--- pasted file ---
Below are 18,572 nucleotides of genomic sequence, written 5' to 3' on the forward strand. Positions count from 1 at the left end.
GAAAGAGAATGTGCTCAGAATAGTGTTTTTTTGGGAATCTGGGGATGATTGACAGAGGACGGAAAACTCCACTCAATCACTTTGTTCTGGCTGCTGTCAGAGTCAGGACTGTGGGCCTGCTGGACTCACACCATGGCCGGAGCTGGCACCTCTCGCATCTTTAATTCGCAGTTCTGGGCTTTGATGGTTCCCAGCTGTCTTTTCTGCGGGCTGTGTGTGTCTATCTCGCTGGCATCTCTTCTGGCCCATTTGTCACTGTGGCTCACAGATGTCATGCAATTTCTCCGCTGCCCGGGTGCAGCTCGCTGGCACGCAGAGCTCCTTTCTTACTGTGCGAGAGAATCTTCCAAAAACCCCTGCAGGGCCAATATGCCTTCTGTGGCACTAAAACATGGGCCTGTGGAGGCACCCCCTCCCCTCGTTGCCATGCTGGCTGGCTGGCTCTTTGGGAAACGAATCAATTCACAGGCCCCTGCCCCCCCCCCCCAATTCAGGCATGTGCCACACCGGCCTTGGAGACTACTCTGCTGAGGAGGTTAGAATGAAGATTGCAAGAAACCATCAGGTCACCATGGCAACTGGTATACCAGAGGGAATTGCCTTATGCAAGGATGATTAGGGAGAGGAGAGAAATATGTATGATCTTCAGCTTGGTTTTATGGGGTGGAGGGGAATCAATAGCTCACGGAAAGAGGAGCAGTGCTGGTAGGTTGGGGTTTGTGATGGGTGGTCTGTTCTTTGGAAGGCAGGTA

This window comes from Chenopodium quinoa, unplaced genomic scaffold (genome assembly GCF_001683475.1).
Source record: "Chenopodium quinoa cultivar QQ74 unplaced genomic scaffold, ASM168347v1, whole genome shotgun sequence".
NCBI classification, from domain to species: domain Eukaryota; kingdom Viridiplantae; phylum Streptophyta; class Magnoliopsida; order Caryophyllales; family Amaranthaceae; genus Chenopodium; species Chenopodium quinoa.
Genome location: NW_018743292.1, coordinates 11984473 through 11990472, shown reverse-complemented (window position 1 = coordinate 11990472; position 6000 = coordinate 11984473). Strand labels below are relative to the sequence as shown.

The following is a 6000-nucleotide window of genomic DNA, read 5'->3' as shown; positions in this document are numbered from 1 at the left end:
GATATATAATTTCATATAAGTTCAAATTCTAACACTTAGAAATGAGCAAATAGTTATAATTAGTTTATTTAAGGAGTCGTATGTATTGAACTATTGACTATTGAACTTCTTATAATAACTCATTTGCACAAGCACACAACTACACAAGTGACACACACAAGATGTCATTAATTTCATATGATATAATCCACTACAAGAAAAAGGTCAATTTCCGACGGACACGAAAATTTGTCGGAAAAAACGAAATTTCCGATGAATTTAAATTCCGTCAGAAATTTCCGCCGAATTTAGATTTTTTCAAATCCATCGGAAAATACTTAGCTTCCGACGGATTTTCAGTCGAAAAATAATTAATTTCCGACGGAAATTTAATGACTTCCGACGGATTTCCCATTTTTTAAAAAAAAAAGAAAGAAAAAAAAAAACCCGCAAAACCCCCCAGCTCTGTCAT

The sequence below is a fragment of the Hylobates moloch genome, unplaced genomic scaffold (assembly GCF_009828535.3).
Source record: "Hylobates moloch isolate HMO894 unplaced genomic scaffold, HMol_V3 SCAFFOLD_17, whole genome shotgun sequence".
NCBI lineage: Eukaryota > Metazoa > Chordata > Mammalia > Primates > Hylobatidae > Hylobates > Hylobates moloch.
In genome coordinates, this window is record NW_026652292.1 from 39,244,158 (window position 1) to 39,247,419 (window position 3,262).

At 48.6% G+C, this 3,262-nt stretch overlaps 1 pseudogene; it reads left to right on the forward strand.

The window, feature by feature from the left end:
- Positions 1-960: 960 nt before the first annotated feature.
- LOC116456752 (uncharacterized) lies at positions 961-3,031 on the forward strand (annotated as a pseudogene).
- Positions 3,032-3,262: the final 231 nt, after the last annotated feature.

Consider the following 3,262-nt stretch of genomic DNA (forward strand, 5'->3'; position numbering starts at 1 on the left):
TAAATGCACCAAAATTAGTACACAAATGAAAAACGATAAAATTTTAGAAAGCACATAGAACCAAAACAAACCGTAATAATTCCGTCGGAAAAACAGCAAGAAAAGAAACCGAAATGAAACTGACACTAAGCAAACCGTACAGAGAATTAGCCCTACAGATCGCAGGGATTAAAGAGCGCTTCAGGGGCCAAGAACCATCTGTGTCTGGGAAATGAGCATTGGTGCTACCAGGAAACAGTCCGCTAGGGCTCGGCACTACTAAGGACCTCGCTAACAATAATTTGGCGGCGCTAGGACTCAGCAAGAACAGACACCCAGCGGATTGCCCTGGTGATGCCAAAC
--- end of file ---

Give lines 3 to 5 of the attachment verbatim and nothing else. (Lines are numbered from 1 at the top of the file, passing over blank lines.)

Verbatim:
This window comes from Chenopodium quinoa, unplaced genomic scaffold (genome assembly GCF_001683475.1).
Source record: "Chenopodium quinoa cultivar QQ74 unplaced genomic scaffold, ASM168347v1, whole genome shotgun sequence".
NCBI classification, from domain to species: domain Eukaryota; kingdom Viridiplantae; phylum Streptophyta; class Magnoliopsida; order Caryophyllales; family Amaranthaceae; genus Chenopodium; species Chenopodium quinoa.